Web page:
A crash on Terschelling

Date of crash:       20th January 1942
Time of crash:       21.00 hrs

Aircraft:                 Wellington Mk.II
Codes:                    Z837 PH-Y
Squadron:              12
Base:                      Binbrook, Lincolnshire

Crashed in/near:  Terschelling, Noordzeestrand
Crash due to:        Night-fighter Oblt. Ludwig Becker of IV./NJG2
Cemetery:             Terschelling (Westerschelling) General Cemetery

Take-off:               18.34 hrs
Target:                   Emden
Remarks:               Emergencylanding. Photographs on file. Bomber Lost Card.
                               Sgt. Groves was brought wounded into hospital at Amsterdam
                               after that to Prisoner of Warcamp Lamsdorf. POWcamp L3=
                               Stalag Luft 3 Sagan and Belaria. POWcamp L6= Stalag Luft 6

Sgt. Edmund John Roberts FOWLER, 20, 2nd pilot, 1211175, RAF (VR), Grave 36
Sgt. William RUTHERFORD, 26, Wop/Rg, 942274, RAF (VR), Grave 37

F/Lt. W.H. THALLON, Pilot, 41754, RAF, POWnbr. 1441, POWcamp L3

P/O. P.R. ROSS, Obs, 38210, RNZAAF, POWnbr. 1437, POWcamp L3. Promoted to F/Lt.

F/Sgt. F.W. WALKER, Wop/Ag, 550392, RAF, POWnbr. 90097, POWcamp L6. Promoted to W/O.

F/Sgt. G.H. GROVES, Wop/Fg, 652612, RAF, POWnbr. 24791, POWcamp L3. Promoted to W/O.

Return to Terschelling

(taken from a paper article of unknown origin)

On the night of January 20th, 1942 a twenty-year-old Canadian Wireless operator-airgunner from Pine Falls, Minetoba, parachuted from his stricken Wellington bomber to land near a village on the German-held Dutch Island of Terschelling. There, suffering from numerous bullet wounds and a broken wrist, he was arrested by an enemy patrol. Fifty years later that same Canadian, now a retired mechanical engineer would return to the Island of Terschelling ... but this time to a much different kind of reception. George Groves and his daughter, Hope, would be the central figures in the island's fiftieth anniversary of its liberation from the Nazis. For George this latter visit evoked deep and conflicting emotions: pride and appreciation that he should be so singularly honoured by the Dutch islanders. Sadness at having to relive a terrible night of pain and death endured so many years before.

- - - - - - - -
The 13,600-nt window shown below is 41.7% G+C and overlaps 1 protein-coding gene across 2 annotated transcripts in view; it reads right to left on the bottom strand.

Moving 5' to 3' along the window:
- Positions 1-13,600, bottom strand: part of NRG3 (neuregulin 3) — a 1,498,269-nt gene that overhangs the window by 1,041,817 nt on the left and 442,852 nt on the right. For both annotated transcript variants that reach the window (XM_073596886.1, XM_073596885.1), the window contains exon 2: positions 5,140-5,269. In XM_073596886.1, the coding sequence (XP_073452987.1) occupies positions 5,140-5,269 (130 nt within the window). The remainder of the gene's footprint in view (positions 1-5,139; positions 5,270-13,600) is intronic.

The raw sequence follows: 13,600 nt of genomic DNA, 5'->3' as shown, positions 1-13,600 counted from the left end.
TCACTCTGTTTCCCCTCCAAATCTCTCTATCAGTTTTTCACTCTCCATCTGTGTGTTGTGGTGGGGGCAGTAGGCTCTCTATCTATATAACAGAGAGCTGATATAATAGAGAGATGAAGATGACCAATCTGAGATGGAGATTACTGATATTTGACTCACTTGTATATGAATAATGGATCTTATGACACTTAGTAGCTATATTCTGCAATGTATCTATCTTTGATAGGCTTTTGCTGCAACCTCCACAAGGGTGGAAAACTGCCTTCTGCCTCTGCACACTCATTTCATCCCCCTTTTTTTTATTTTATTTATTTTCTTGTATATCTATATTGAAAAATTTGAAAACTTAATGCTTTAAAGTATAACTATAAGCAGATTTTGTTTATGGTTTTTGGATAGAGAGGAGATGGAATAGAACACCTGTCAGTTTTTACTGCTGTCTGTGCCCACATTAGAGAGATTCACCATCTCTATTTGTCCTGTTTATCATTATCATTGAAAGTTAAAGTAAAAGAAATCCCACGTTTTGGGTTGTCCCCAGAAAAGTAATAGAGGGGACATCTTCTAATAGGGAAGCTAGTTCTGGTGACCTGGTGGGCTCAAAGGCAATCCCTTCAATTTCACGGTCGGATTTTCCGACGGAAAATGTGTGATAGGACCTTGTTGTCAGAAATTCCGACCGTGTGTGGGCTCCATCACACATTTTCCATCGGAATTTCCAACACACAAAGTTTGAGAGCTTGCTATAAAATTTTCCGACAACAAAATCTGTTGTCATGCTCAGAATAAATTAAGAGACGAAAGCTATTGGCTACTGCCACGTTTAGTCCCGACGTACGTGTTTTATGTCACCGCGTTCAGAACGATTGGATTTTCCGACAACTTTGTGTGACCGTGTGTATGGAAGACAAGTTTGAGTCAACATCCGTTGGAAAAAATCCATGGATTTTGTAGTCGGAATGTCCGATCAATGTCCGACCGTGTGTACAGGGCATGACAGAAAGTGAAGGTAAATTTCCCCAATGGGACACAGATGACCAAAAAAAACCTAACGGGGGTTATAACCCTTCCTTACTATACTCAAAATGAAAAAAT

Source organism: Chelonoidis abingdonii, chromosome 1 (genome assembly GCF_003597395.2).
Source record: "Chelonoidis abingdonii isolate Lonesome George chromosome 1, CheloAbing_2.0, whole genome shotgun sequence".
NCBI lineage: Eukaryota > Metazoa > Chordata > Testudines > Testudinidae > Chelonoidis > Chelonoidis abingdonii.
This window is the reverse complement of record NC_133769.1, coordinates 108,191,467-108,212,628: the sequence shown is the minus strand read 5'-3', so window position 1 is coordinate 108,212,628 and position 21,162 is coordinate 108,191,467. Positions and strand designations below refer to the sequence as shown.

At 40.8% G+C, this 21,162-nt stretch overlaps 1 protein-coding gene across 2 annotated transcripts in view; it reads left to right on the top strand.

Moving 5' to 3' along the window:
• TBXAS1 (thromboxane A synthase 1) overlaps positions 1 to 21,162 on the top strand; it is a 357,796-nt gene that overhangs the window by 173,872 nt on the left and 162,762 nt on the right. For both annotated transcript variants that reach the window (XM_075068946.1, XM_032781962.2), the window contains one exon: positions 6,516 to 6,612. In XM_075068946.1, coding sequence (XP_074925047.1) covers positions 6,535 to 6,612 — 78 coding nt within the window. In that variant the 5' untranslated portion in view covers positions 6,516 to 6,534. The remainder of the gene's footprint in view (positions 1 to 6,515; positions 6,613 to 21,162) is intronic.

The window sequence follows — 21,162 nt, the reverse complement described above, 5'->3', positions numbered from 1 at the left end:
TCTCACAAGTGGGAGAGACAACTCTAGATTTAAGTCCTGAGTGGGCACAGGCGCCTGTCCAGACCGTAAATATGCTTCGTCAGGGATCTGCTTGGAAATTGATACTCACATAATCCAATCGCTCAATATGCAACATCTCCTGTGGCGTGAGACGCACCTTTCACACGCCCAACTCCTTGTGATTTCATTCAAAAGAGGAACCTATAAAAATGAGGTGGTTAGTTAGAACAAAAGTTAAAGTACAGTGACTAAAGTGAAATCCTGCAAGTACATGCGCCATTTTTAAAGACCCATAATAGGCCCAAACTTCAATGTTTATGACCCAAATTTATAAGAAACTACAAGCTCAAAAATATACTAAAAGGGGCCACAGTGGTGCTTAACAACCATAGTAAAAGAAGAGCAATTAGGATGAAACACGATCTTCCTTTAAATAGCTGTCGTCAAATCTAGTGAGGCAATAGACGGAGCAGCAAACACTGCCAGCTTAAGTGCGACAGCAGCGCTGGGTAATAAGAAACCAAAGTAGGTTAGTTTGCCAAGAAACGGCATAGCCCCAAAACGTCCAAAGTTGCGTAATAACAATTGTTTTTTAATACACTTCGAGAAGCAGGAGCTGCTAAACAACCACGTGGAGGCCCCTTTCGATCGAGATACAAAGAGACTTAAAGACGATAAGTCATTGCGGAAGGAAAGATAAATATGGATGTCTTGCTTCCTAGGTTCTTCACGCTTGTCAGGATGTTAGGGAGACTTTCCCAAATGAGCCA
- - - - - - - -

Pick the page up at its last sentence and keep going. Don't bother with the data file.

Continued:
George Groves' wartime story began at Pine Falls, in the summer of 1939 in a clump of poplar trees adjacent to the Groves' family dwelling. It was in the shelter of these trees that eighteen-year-old George kept his car. A vehicle of erratic temperament and sundry origins, somewhat resembling a horse fly without wings and with sufficient seating space for four skinny kids. But for us teenage boys for whom a car to drive was far beyond our fondest dreams, it marked the very pinnacle of power and affluence. It was around this vehicle we gathered to discuss important issues such as ways and means of raising funds with which to keep the thing in operation. But on a summer's day of 1939, it was not the welfare of a car that caused us grave concern:

Hardly a week passed that the Germans. Italians or the Japanese didn't swallow more of someone else's territory. England was about to strike in righteous anger. There would be a war. But it was not the horrors of a major war that worried those who sat around the car that day. It was the awful thought that we might miss the grizzly mess… that when Great Britain finally got angry, the fighting would be over in a day or two and we: Harold Anderson, Elliot Hunter, George Groves and I would have to go through life deprived of ever having been fired upon in anger. Something had to be done about the situation and, to that end, George Groves had a plan: we would hop a freight train for the East Coast of Canada where we would board a cattle boat bound for England. Item we would join the Royal Air Force.

We would observe the fireworks from the air. It was a good plan and would have worked well had it not been for our parents. Harold, Elliot and I were forced to find our war a little later. George, however, got into his car that looked like a horse fly without wings and drove to Winnipeg. From there, he commenced a journey from which he would not return for six years.